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From Securities Regulation Daily, June 6, 2014

SEC announces two significant market structure enforcement actions

By Jacquelyn Lumb

The SEC today announced two important market structure enforcement proceedings; one a litigated proceeding against Wedbush Securities, Inc. and two individuals for violating the market access rule, and the other a settled proceeding against Liquidnet Inc., the operator of a dark pool alternative trading system for improperly using subscribers’ confidential trading information in marketing its services. During a news briefing about the two cases, Enforcement Director Andrew Ceresney responded to an inquiry about whether the announcement of the cases was linked to SEC Chair Mary Jo White’s landmark speech on market structure issues which she presented yesterday at a conference in New York. He said the cases were not related to her speech and the investigations had been underway for quite some time. He added that the enforcement actions are related to rules that are already on the books, whereas White’s speech addressed new market structure initiatives.

Wedbush Securities, Inc. Wedbush, a market access provider, has ranked among the five largest firms by trading volume on NASDAQ, according to the SEC’s press release. The firm did not have the required pre-trade controls, under which it must preapprove customers who have market access, and did not restrict access to those who had received preapproval and authorization to trade. Ceresney said the firm gave thousands of foreign entities access to the U.S. markets every month without preapprovals and without the appropriate risk settings.

Individuals charged. The Enforcement Division alleges that the firm’s violations were caused by Jeffrey Bell, the former executive vice president in charge of its market access business, and Christina Fillhart, a senior vice president in the market access division. Ceresney said this is the division’s second action under the market access rule and its first charges against individuals under the rule.

Between July 2011 and continuing into 2013, Wedbush allowed the majority of its market access customers to send orders directly to U.S. trading venues using trading platforms for which the firm did not have direct and exclusive control. The SEC’s order instituting administrative proceedings charges that Bell was aware of the market access rule requirements and should have known that Wedbush’s risk management controls and supervisory procedures were not in compliance. Fillhart had received inquiries from exchanges about potential violations but did not take steps to address those red flags.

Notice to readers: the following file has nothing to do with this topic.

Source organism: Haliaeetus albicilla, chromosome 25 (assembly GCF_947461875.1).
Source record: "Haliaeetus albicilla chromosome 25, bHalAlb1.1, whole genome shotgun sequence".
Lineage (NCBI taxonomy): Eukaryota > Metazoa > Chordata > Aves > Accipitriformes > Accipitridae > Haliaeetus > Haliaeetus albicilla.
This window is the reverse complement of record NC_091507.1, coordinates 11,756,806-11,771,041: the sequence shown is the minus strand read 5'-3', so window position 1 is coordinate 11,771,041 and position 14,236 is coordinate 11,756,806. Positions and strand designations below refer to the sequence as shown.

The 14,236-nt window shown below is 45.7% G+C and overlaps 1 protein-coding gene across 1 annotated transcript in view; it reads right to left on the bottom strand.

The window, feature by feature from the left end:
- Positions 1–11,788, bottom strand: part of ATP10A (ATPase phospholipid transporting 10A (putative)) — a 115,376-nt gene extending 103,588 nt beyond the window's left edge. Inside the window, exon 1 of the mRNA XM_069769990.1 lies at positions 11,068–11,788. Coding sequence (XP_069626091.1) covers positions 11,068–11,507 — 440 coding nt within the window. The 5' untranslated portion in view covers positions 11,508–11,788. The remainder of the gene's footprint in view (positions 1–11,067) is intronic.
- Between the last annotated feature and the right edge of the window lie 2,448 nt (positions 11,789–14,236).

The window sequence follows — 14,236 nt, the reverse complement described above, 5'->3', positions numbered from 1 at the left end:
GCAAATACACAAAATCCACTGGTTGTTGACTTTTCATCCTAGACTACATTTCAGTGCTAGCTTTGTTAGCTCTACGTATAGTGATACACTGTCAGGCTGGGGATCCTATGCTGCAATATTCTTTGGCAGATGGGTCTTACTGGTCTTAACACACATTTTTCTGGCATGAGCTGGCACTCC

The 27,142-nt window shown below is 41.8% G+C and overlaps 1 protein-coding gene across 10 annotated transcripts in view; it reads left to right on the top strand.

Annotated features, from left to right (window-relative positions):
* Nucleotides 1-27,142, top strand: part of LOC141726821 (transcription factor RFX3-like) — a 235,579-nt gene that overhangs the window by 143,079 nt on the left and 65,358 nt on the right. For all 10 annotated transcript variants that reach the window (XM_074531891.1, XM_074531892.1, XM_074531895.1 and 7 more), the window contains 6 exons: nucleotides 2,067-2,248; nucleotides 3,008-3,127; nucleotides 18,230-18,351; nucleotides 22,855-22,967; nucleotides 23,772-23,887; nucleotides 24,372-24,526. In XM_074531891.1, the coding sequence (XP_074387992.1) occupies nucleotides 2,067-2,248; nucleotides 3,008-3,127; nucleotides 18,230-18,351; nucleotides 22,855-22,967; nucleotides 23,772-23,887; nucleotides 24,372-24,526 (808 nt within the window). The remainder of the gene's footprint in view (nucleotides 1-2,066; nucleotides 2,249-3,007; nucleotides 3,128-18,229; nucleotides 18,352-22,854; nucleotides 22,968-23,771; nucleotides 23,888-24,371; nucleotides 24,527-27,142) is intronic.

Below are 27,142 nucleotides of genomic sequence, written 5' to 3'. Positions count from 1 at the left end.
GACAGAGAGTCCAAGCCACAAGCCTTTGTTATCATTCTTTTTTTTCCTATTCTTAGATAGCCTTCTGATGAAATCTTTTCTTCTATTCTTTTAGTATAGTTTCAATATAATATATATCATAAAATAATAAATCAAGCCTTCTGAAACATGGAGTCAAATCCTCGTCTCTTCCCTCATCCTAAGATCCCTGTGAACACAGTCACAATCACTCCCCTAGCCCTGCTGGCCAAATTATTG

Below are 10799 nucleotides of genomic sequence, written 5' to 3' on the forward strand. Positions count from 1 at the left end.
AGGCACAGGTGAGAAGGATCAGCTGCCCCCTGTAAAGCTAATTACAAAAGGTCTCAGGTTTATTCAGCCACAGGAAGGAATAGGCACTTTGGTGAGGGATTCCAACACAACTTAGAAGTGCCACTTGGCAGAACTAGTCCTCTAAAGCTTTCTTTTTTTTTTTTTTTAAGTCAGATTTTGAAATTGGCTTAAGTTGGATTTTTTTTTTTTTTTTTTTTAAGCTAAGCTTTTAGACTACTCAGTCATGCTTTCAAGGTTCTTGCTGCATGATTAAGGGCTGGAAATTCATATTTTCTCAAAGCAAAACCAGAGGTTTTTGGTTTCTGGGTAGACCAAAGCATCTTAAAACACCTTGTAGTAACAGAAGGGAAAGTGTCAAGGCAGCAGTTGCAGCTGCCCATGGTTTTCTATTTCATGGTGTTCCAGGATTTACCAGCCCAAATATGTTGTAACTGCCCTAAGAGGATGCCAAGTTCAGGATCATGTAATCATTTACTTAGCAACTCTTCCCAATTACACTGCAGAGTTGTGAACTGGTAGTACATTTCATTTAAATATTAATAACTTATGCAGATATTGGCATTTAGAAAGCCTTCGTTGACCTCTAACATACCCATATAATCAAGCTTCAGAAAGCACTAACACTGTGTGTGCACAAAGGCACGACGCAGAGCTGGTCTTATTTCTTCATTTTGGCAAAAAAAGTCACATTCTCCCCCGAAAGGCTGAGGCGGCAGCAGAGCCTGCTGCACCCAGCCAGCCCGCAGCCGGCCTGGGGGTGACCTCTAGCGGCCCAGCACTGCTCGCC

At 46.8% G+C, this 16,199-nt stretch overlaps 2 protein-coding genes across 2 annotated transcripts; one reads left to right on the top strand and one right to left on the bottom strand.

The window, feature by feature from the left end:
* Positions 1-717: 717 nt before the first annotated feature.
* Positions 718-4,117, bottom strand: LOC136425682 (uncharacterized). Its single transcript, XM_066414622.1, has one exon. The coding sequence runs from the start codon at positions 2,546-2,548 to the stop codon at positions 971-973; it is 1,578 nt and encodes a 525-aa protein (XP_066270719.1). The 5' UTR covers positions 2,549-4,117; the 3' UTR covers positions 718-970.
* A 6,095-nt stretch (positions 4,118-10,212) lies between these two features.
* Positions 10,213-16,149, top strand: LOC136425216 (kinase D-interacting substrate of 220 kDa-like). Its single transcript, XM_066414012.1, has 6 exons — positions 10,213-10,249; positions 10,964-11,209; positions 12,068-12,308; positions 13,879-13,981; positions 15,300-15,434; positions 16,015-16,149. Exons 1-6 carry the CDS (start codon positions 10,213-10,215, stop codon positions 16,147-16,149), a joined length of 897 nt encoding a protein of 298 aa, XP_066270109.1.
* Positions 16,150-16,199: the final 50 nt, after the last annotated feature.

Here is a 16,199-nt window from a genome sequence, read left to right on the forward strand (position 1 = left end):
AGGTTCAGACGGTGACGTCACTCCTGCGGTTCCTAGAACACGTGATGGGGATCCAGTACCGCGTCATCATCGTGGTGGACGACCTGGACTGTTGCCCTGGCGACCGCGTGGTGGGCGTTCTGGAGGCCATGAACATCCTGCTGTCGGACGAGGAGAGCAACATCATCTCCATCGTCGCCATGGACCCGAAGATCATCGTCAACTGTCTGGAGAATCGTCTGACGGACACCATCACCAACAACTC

In response to a question about the firm’s long history of violations, Ceresney noted that previous actions against the firm are referenced in the order and the firm’s prior history is relevant to the remedies the SEC will seek.

Liquidnet Inc. In the Liquidnet case, the firm violated its regulatory obligations and representations that it made to customers during a three-year period when it allowed a business unit outside of the dark pool operation to access confidential trading data. Ceresney said the safeguarding of customer data is a core requirement of Regulation ATS. Liquidnet, without admitting or denying the SEC’s findings, consented to the order which censures the firm, agreed to pay a $2 million penalty, and agreed to cease and desist from committing the violations.

According to the SEC’s order, Liquidnet created an Equity Capital Markets desk to offer block execution services to corporate issuers, control persons of corporate issuers, private equity, and venture capital firms that wished to execute large transactions with minimal market impact. Liquidnet gave the ECM employees access to the confidential trading information of dark pool subscribers which ECM would then share with issuers.

When asked how clients were harmed by Liquidnet’s actions, Ceresney said there was no allegation of harm to clients, but the purpose of confidentiality is to ensure that clients are not harmed.

Dark pool operators violate the law when they fail to protect their customers’ confidential trading information, according to the SEC’s press release. Liquidnet used the confidential information to expand its business. Ceresney said the division will aggressively pursue broker-dealers that operate ATSs and fail to protect confidential trading information.

Companies: Wedbush Securities Inc.; Liquidnet Inc.

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